The first was the product of an unhappy phase in his life during the Depression when, although he had two degrees, one from the University of Chicago and the other from the London School of Economics, he was out of work and he taught English to immigrants at night school. It was there that he met Kaplan, lately from Poland, who thought he knew English - as he thought he knew everything - but hoped to perfect it, and who tortured the language as readily as he tortured his teachers.
Rosten captured his experience in a succession of short stories which he wrote for the New Yorker under the name Leonard Q. Ross. They reappeared in book form in 1937 as The Education of Hyman Kaplan and were an instant success.
A typical missive from Kaplan read:
Dear Mr Mandelbaum,
Sarah and me want to buy refrigimator. Sarah wants bad. She is saying "Hymie, the eyes-box is terrible. Leeking. Is true." So I answer Sarah by me is OK refrigimator.
Because you are in forniture so I'm writing about. How much will cost refrigimator? Is expensif, mybe by you is more cheap a little. But it must not have short circuit. If your eye falls on a bargain please pick it up.
The book was enjoyed even by the most English of English literati such as P.G. Wodehouse and Evelyn Waugh. The Nurses Association of America asked for a warning wrapper to be put round it because patients who read it were in danger of bursting their stitches. Hyman Kaplan became to America what The Good Soldier Svejk (by Jaroslav Hasek) was to Czechoslovakia.
Some Jews, however, were not amused, and one of them, Nathan Ausbel, an authority on Jewish folklore and Jewish humour, wrote: "Jewish dialect jokes are not Jewish at all, but the confections of anti-Semites who delight in ridiculing and slandering Jews."
The book was in fact an affectionate portrait both of the immigrants and their teachers. Rosten tried to recapture his success in two later volumes, The Return of Hyman Kaplan (1959) and O Kaplan! My Kaplan! (1976), but they did not have the same impact. Most newcomers were by then Hispanic and the joke was lost on them.
Rosten did rather better with The Joys of Yiddish (1968), which was inspired not only by the intrusions of Yiddish words such as "chutzpah" into the American and English language, but by what he called Yinglish, by which he meant English forms of Yiddish expressions such as: "Clever he isn't" or "It's all right by me".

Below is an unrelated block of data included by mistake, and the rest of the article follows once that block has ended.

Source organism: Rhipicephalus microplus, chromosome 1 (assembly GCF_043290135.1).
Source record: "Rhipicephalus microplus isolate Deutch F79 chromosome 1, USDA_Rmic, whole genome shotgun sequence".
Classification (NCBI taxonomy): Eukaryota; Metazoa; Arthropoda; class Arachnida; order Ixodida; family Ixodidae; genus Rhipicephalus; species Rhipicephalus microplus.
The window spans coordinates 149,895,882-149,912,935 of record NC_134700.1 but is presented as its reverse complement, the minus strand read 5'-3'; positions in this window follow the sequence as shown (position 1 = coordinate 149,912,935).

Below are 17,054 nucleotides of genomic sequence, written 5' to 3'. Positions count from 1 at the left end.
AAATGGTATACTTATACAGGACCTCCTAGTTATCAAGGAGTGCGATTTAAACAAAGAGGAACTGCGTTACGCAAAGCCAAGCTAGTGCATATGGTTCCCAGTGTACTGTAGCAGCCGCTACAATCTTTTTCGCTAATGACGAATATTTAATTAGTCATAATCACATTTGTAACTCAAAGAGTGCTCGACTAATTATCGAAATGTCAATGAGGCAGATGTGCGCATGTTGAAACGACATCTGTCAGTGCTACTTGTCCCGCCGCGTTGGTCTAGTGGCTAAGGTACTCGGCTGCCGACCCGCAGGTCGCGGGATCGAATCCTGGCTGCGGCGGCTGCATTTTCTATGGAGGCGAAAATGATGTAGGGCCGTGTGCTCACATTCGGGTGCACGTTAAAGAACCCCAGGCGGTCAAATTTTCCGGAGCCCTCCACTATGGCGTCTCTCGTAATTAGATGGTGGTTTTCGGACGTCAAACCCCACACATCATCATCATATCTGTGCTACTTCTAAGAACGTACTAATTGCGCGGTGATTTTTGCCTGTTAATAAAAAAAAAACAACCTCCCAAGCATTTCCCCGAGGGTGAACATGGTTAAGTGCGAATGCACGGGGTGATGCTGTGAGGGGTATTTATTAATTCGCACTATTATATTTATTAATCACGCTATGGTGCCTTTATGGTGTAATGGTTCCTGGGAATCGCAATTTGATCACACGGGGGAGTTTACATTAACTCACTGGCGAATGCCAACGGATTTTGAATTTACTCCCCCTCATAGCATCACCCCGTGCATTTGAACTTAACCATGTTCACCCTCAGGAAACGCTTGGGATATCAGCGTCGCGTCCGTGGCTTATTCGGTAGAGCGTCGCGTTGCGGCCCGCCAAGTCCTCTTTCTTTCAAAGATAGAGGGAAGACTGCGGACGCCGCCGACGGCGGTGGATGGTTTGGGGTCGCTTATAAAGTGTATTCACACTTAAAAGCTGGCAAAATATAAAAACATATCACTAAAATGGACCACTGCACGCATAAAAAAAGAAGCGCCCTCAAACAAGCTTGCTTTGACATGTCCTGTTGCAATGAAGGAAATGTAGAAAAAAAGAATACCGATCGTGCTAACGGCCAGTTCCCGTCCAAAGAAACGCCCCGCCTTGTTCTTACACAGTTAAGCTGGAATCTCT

It illustrated, he said, "how beautifully a language reflects the vitality and variety of life itself; and how the special culture of the Jews, their distinctive style of thought, their subtleties of feeling, are reflected in Yiddish, and how this in turn has enriched the English we use today". It too was an instant success.
Rosten was by then established as something of a popular philosopher, with fairly conventional views and a regular column in the now-defunct magazine Look. He also made frequent appearances in the leading American newspapers and on television. In 1971 he wrote an angry polemic, A Trumpet for Reason, against student unrest, and expected a fierce backlash, but didn't receive one, possibly because the unrest was over by the time the book appeared and partly because he had treated a passing phenomenon as a lasting trend.
Rosten was born in Ldz in Poland, and came with his family to the United States in 1911; he grew up in Chicago.
He produced a spate of novels (many of them turned into films, such as Sleep, My Love 1948, and The Dark Corner, 1946), thrillers, screenplays (for films such as The Velvet Touch, 1948) and essays. One book, Hollywood: the movie colony, the movie makers (1941), a sociological examination of the film industry, was all set to become a best-seller, but it was upstaged by Pearl Harbor.
Although Rosten relished popular acclaim he was basically a scholar and taught political science and sociology at Chicago, Columbia, Yale and the New School for Social Research in New York. During the Second World War he was Deputy Director of the Office of War Information in Washington, and in 1945 he became a special consultant to the Secretary of War and was sent on missions to France, Germany and England.
Rosten was an inveterate Anglophile. He had enjoyed his years at the LSE, was amazed by the enthusiastic reception Kaplan had received in the English press, and returned to London whenever opportunity dictated and even when it didn't. He lived in considerable luxury in a penthouse flat in Sutton Place, one of the most exclusive areas of New York, and rented a mews flat in Mayfair. England represented the tranquillity he could not find in America. He loved to rummage in English bookshops and wear English clothes - he contrived to display a subdued elegance - to go to the London theatres and entertain and be entertained in London clubs. He himself was a member of the Savile, the Reform and the Garrick.
Leo Calvin Rosten, author and social scientist: born Ldz, Poland 11 April 1908; married 1935 Priscilla Mead (deceased; one son, two daughters), 1960 Gertrude Zimmerman; died 19 February 1997.